Black Lips. The seemingly indefatigable garage-punk band from Hot-Lanta, GA who redefined the genre and helped spur a movement of bands who pirouette on delay pedals and project distortion as though it were a national anthem. Who took on an idea of what a punk band could be for millennials in a new generation still vying for a component of authenticity in everything they spin. Who don't just take the stage simply to perform but wholly take it over with live-wire antics that would make Sid Vicious blush. And who now find themselves a little older and wiser on their latest album, Satan's Graffiti or God's Art. After nearly two decades spent on the road, bassist Jared Swilley chats about working with Sean Lennon, being professional amateurs and never going back. Black Lips play the Duck Room at Blueberry Hill on Monday, May 15.
Kevin: I'm loving the new record -- what's the inspiration for the title?
Jared: I lifted that from a marquee outside of a church in northern Georgia. I just thought it was weird and hilarious and kind of neat. We were on a road trip so I couldn't stop to pop in and find out but I really wish I could have listened to the sermon. I think it's open to interpretation.
Kevin: Is the new record a tried and true Black Lips album or is there a sense of newness for you?
Jared: We were kind of stuck in a big time rut. We were going through personnel changes and things in our lives. We've been together 18 years and this really felt like our do-or-die record.
Kevin: Like, "The Death of the Black Lips"?
Jared: I mean, I don't think we would've broken up but when you're trying to put out new stuff, you really have to breathe new life into it somehow. We kind of found ourselves in this rut and then Sean Lennon came and kind of saved our lives.
Kevin: How did you get hooked-up with Beatles royalty?
Jared: We met Sean a few years ago through Mark Ronson. It really came together when we played this show at SXSW a few years ago. After that day, Sean just kind of started recording all of us and we became this really weird recording family.
Kevin: That sounds weirdly awesome.
Jared: It was great! We're weird guys and sometimes it's not easy to make friends and then sometimes you meet people -- when you automatically see someone or don't even talk for very long -- and just decide, you've got to friends with this person now, because that's just the way it works.
Kevin: Was he a big fan of Black Lips?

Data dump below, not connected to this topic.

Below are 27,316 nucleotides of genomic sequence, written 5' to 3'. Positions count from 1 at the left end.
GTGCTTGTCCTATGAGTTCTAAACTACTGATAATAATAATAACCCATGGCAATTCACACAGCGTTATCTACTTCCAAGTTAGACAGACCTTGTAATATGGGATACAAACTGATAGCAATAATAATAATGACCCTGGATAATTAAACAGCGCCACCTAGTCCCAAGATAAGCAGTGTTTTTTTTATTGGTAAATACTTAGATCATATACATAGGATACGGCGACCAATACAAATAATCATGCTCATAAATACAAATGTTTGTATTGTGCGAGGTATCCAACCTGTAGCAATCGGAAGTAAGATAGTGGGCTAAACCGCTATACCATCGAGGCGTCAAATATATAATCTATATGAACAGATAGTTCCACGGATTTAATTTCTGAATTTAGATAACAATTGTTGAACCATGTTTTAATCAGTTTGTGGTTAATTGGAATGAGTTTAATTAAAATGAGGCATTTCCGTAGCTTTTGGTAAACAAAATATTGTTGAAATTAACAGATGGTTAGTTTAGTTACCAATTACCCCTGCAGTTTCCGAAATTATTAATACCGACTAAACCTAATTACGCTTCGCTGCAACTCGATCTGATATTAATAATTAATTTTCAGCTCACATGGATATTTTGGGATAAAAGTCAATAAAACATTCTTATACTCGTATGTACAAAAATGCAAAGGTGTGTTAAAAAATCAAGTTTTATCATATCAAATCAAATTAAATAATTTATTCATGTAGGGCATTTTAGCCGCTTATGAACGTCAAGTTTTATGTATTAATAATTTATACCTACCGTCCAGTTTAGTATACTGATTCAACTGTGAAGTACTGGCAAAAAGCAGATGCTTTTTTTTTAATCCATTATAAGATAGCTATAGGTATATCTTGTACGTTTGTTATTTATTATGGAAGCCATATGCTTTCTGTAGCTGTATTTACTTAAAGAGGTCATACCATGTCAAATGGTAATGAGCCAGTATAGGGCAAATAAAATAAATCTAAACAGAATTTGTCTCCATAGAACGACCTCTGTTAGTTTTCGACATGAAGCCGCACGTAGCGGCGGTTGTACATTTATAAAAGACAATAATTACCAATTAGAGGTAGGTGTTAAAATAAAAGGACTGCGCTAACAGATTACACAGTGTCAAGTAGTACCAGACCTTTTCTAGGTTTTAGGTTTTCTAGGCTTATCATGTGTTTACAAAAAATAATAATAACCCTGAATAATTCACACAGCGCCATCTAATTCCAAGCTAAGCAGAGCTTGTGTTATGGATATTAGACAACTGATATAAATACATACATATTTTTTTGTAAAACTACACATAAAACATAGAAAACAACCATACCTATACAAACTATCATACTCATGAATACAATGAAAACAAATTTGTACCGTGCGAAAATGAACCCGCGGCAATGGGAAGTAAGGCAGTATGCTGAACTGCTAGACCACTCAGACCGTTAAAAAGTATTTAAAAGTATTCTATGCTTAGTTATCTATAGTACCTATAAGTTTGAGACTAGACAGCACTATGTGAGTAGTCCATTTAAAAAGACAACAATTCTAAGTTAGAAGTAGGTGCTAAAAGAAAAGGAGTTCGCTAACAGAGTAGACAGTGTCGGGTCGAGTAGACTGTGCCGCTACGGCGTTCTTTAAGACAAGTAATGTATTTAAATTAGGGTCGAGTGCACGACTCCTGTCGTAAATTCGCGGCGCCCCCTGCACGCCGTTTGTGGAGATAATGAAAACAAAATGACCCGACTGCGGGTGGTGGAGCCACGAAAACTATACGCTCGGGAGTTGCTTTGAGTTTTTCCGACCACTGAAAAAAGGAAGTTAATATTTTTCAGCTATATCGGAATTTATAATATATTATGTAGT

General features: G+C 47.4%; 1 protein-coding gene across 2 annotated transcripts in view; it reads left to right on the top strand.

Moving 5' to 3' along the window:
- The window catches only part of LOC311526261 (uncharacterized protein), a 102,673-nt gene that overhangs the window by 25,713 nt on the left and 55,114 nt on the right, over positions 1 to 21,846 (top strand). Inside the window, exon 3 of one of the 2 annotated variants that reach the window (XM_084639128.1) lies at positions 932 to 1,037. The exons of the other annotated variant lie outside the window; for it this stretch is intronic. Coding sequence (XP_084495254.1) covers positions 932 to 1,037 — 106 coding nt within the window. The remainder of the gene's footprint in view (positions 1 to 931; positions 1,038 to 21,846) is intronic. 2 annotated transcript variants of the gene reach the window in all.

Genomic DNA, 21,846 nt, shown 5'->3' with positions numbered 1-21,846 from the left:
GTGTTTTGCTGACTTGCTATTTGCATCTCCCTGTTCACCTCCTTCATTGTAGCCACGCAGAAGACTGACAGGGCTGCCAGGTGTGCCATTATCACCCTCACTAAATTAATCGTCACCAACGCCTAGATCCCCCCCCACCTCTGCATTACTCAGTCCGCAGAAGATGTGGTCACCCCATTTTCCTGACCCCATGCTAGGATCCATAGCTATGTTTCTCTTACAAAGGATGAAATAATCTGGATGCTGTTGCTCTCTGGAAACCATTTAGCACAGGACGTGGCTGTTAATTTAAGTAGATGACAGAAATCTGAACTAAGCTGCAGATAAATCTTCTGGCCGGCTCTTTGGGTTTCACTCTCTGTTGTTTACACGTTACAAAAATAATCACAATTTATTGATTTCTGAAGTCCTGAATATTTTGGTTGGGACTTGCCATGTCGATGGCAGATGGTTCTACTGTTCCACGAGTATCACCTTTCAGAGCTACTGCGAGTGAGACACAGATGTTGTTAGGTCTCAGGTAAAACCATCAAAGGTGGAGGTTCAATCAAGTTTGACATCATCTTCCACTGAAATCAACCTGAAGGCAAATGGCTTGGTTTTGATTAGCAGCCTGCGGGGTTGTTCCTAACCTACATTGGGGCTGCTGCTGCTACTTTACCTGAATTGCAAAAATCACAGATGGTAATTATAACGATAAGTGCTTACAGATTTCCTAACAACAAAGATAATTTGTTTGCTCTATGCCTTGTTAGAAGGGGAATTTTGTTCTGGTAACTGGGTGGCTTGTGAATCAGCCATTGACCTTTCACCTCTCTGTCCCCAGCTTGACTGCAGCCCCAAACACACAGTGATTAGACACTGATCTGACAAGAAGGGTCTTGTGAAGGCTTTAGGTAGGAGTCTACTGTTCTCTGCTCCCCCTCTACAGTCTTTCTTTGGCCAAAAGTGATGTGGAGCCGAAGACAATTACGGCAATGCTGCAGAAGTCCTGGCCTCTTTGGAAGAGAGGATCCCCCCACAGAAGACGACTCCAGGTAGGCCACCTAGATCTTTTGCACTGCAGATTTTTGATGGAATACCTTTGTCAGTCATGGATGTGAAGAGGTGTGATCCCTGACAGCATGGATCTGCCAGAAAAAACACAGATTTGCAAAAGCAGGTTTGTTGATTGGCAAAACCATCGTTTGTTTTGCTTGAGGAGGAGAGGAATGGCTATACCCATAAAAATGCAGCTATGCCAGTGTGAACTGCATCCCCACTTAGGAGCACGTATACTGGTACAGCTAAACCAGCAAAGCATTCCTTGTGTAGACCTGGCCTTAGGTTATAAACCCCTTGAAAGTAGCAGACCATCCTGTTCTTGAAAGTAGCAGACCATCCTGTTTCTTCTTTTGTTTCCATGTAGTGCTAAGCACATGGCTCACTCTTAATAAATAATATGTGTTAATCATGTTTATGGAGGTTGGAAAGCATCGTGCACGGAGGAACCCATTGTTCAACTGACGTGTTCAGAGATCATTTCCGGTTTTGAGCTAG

Jared: He must've been because he invited us to go live with him and record in upstate New York. But certain people -- especially when you're making art -- you kind of just know who your people are. It's kind of unwritten, there's no script. There's just this understanding that we're gonna do stuff together. Creating art can be really hard and very vulnerable. It's hard to even do it with people you grew up with.
Kevin: Black Lips isn't a band I think about being artistically vulnerable. Is that a result of getting older? Have you gravitated more towards maturity now or do you ever wish you could go back to some of your crazier days?
Jared: We're just us but I don't think we're that mature yet. I wouldn't go back to being a teenager. We did what we did at that time and it was good that we did that. But now we are where we are and it isn't that far from where we were before. Except now I don't get peed on or sleep in a frozen van anymore. That stuff that I dealt with when I was 17 was awesome and I wouldn't take it back for the world. But if someone told me that I could travel back in time, I would say, "Hell, no. Fuck that."
Kevin: Sounds like you guys are going full-steam ahead.
Jared: The struggle made us who we are now and I'm glad that we did that. Most people wouldn't do that because most people are pussies and can't deal with anything. The reason we worked so hard was so that we could have the luxury of doing this and creating cool music and be able to eat and sleep in the places that don't have dogshit in them. It made us tougher. That's why nothing can really affect us, nothing really fazes us.
Kevin: How about this new record being your 'do-or-die' record? Did that idea faze you?
Jared: Not at all. Because we've been there a million times. We've had band members die, we've had breakups, we've had deportations, arrests. If nothing had broken us before, nothing will now. But we were in this transitional period -- we weren't ever gonna break up, but I'm not about to put out a record that isn't good or that I don't feel proud of. If that certain spark isn't there, I'm just not gonna put out anything half-assed. I've worked a lot of shitty, manual labor jobs, but I did that with all my heart. If you're a garbage man, then fucking chuck that trash. Do your job well. Because that's what you do.
Kevin: Some might think of Black Lips as graffiti or art. How do you characterize of it?